County to consider architect for Masons building
By Steve Herring
Published in News on December 31, 2010 1:46 PM
Wayne County could be ready to go to bid within nine to 12 months on what is expected to be a $14 million project that would provide a new home for the county Health Department and Services on Aging.
That timeline will hinge somewhat on what action county commissioners take Tuesday on an $838,480 contract with a Greenville architectural firm.
The firm, MHAworks, was one of nine that responded to the county's request for architectural bids on the project that involves the renovation of the old Masons department store property on North William Street.
Commissioners will consider action on the contract when they hold their first meeting of the new year on Tuesday. The meeting will be held in the commissioners' meeting room on the fourth floor of the county courthouse annex. An agenda briefing will get under way at 8 a.m. followed by the meeting at 9 a.m.
MHAworks officials spoke to commissioners in August, briefing them on projects the company has been involved with, including East Carolina University and UNC Hospitals.
"We are pretty much waiting on commissioners," said Sue Farmer, county facilities director. "They (MHAworks) are ready to go at a moment's notice. I think we would within the next 12 months be ready to start the bidding process.
"Construction? It is possible we could be looking at a turnkey within 30 to 36 months at maximum. That is being conservative," she said.
The Health Department currently shares space at the county Administration Office Building (the old hospital building) on East Ash Street at Herman Street.
The volume of traffic at the Health Department is a concern as well as the layout of the building -- it is spread across three floors.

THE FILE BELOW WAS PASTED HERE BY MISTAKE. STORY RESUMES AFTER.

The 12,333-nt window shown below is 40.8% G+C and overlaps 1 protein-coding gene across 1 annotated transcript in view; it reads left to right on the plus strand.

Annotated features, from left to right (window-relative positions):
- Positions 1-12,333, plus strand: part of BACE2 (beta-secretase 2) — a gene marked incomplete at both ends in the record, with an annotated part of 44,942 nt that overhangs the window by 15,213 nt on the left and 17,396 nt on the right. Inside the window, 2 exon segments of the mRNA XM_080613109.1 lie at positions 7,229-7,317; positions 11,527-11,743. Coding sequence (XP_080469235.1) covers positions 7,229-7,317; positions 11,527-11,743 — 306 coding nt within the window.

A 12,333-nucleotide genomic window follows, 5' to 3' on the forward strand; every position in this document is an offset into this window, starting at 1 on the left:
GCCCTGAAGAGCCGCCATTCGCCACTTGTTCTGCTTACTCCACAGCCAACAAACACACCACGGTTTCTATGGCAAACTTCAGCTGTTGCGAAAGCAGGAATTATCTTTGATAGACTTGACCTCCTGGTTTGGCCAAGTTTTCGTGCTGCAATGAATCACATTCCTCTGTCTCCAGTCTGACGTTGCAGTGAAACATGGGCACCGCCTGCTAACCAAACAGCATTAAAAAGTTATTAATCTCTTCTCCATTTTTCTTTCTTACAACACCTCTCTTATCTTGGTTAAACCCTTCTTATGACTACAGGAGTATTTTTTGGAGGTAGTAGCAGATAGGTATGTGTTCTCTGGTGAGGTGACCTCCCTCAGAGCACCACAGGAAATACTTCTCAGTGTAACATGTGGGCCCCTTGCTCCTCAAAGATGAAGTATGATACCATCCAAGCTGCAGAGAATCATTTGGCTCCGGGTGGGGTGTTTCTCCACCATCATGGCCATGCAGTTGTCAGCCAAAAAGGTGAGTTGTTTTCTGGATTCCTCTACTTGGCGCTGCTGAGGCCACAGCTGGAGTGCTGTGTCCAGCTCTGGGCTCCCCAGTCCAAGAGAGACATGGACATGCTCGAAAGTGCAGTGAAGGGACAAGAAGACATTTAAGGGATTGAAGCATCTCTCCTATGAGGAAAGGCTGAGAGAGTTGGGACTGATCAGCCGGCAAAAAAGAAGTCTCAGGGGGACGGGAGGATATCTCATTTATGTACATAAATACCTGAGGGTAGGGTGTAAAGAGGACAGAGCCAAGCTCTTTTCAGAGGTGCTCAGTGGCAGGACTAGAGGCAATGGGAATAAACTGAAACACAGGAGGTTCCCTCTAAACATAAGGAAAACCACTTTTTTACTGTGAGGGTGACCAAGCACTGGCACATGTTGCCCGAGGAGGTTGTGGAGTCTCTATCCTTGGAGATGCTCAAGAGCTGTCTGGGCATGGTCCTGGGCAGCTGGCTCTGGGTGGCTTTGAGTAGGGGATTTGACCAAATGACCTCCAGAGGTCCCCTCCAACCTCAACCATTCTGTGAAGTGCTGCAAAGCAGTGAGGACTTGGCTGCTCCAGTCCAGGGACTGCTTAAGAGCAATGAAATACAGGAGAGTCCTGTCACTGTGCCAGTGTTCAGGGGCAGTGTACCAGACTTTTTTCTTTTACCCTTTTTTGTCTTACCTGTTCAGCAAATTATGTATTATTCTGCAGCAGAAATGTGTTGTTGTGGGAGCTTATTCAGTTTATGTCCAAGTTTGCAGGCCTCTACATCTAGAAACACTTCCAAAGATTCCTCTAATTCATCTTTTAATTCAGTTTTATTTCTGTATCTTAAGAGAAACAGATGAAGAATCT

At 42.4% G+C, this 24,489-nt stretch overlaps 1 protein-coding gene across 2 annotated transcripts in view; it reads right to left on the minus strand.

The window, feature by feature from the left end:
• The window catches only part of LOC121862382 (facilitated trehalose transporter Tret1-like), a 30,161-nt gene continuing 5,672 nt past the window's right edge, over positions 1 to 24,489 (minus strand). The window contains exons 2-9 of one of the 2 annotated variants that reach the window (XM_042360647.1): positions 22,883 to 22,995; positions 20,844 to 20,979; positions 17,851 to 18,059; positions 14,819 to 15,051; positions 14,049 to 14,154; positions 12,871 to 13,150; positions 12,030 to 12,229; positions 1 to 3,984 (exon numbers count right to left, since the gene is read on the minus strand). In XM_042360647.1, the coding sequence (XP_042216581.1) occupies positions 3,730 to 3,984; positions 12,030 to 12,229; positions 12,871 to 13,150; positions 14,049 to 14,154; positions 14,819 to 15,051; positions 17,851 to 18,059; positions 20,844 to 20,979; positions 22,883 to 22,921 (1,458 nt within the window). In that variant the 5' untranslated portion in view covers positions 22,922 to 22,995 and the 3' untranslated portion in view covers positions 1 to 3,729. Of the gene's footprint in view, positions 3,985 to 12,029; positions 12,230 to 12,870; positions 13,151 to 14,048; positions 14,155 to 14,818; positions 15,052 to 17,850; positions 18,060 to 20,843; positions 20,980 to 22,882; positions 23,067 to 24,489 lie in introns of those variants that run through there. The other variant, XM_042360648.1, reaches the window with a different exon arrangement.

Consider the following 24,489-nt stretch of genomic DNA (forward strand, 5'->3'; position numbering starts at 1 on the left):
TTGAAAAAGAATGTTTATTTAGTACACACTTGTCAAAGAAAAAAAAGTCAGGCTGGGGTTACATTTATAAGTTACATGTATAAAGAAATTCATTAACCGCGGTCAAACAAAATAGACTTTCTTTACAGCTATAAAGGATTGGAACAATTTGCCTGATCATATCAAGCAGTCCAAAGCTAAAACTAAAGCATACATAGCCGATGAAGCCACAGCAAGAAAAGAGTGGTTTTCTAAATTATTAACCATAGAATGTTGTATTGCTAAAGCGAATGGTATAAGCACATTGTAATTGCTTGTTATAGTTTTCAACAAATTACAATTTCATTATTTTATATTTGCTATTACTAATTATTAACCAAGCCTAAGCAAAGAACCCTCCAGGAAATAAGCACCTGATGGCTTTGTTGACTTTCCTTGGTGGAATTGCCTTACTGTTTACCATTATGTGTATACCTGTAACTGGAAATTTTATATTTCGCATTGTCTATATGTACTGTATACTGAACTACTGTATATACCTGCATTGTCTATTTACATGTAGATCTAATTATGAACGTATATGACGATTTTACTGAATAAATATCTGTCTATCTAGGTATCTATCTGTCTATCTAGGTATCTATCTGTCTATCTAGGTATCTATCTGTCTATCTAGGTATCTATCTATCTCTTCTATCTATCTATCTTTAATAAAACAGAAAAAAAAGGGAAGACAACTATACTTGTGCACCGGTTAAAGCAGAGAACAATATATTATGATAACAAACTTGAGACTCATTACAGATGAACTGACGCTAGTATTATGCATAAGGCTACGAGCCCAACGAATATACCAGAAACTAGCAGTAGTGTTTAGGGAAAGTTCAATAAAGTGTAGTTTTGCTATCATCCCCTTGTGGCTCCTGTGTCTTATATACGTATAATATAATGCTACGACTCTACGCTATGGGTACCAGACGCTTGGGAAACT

Services on Aging is located downtown in a former bank building at 100 E. John St. and shares space with the court system's Day Reporting Center.
County officials have said that a growing Day Reporting Center is "encroaching" on the Services on Aging's space, and is not a good fit with the senior center.
As progress begins on the renovation project the county will turn its eye towards the administration office building and possible renovations there, Ms. Farmer said.
Moving the Health Department will free up two floors for use by the Department of Social Services allowing all of that agency's offices to be in one building.
Currently, some of those offices are housed in outbuildings near the administration office building. County officials said that will allow the county to close those less energy-efficient buildings.
County officials have talked for more than a year about the William Street property renovation and relocation project.
It had been estimated that it would cost the county nearly $45 million to construct a new building for the Health Department and Services on Aging. The county paid $800,000 for the 86,000-square-foot Masons building and property.
The county has applied for a $500,000 Hope grant through the North Carolina Rural Economic Development Center for the project. Another $500,000 will be sought that can be used on building renovations.
At the August meeting, MHAworks founder and President Michael Hining said his company would provide virtual visualizations of how the project would look before it would be built.
Hining said at least a portion of the roof at the Masons building would need to be replaced, possibly more. Also, the building does not need the large (400-space) parking lot, he said.
Also, since the site's William Street property's "footprint" would not change, the county would not have to contend with meeting nitrogen runoff requirements that could run into the hundreds of thousands of dollars.
Adding to the site's appeal is access off Stronach Avenue as well as two entrance options off North William Street. It is on a major GATEWAY bus route and fiber cable is available, enabling the county to connect the building to the county communications system.